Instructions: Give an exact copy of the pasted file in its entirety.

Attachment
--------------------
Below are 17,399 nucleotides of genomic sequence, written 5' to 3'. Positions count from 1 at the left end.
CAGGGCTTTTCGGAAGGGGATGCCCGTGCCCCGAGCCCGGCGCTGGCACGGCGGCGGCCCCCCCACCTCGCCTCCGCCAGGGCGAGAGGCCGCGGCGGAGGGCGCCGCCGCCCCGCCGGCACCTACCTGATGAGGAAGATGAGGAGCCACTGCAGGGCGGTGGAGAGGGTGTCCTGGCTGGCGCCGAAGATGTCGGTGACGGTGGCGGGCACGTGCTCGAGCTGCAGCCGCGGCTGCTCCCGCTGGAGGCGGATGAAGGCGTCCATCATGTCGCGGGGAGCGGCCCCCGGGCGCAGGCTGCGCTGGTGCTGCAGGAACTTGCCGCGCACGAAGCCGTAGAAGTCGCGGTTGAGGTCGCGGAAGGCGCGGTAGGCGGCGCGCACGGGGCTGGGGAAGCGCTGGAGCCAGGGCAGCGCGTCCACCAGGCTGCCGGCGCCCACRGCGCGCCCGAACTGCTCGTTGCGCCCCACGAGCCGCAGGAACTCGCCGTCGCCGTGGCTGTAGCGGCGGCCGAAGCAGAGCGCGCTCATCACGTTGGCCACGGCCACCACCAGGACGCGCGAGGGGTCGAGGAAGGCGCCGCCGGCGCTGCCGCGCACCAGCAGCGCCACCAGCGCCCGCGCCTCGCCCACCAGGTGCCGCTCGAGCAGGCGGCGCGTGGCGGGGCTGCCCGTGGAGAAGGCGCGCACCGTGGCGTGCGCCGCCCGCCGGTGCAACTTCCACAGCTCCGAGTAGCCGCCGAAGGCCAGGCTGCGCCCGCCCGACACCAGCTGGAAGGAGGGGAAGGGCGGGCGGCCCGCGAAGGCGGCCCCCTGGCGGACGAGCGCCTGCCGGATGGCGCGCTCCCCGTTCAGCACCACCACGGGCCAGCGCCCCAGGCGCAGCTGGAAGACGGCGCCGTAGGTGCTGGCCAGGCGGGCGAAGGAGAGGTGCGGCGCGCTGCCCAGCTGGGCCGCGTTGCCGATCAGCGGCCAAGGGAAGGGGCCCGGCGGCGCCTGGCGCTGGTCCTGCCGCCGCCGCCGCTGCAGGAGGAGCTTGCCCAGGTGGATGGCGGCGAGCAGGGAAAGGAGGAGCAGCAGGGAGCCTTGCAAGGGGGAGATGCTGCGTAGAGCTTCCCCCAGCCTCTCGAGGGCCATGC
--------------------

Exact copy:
Below are 17,399 nucleotides of genomic sequence, written 5' to 3'. Positions count from 1 at the left end.
CAGGGCTTTTCGGAAGGGGATGCCCGTGCCCCGAGCCCGGCGCTGGCACGGCGGCGGCCCCCCCACCTCGCCTCCGCCAGGGCGAGAGGCCGCGGCGGAGGGCGCCGCCGCCCCGCCGGCACCTACCTGATGAGGAAGATGAGGAGCCACTGCAGGGCGGTGGAGAGGGTGTCCTGGCTGGCGCCGAAGATGTCGGTGACGGTGGCGGGCACGTGCTCGAGCTGCAGCCGCGGCTGCTCCCGCTGGAGGCGGATGAAGGCGTCCATCATGTCGCGGGGAGCGGCCCCCGGGCGCAGGCTGCGCTGGTGCTGCAGGAACTTGCCGCGCACGAAGCCGTAGAAGTCGCGGTTGAGGTCGCGGAAGGCGCGGTAGGCGGCGCGCACGGGGCTGGGGAAGCGCTGGAGCCAGGGCAGCGCGTCCACCAGGCTGCCGGCGCCCACRGCGCGCCCGAACTGCTCGTTGCGCCCCACGAGCCGCAGGAACTCGCCGTCGCCGTGGCTGTAGCGGCGGCCGAAGCAGAGCGCGCTCATCACGTTGGCCACGGCCACCACCAGGACGCGCGAGGGGTCGAGGAAGGCGCCGCCGGCGCTGCCGCGCACCAGCAGCGCCACCAGCGCCCGCGCCTCGCCCACCAGGTGCCGCTCGAGCAGGCGGCGCGTGGCGGGGCTGCCCGTGGAGAAGGCGCGCACCGTGGCGTGCGCCGCCCGCCGGTGCAACTTCCACAGCTCCGAGTAGCCGCCGAAGGCCAGGCTGCGCCCGCCCGACACCAGCTGGAAGGAGGGGAAGGGCGGGCGGCCCGCGAAGGCGGCCCCCTGGCGGACGAGCGCCTGCCGGATGGCGCGCTCCCCGTTCAGCACCACCACGGGCCAGCGCCCCAGGCGCAGCTGGAAGACGGCGCCGTAGGTGCTGGCCAGGCGGGCGAAGGAGAGGTGCGGCGCGCTGCCCAGCTGGGCCGCGTTGCCGATCAGCGGCCAAGGGAAGGGGCCCGGCGGCGCCTGGCGCTGGTCCTGCCGCCGCCGCCGCTGCAGGAGGAGCTTGCCCAGGTGGATGGCGGCGAGCAGGGAAAGGAGGAGCAGCAGGGAGCCTTGCAAGGGGGAGATGCTGCGTAGAGCTTCCCCCAGCCTCTCGAGGGCCATGC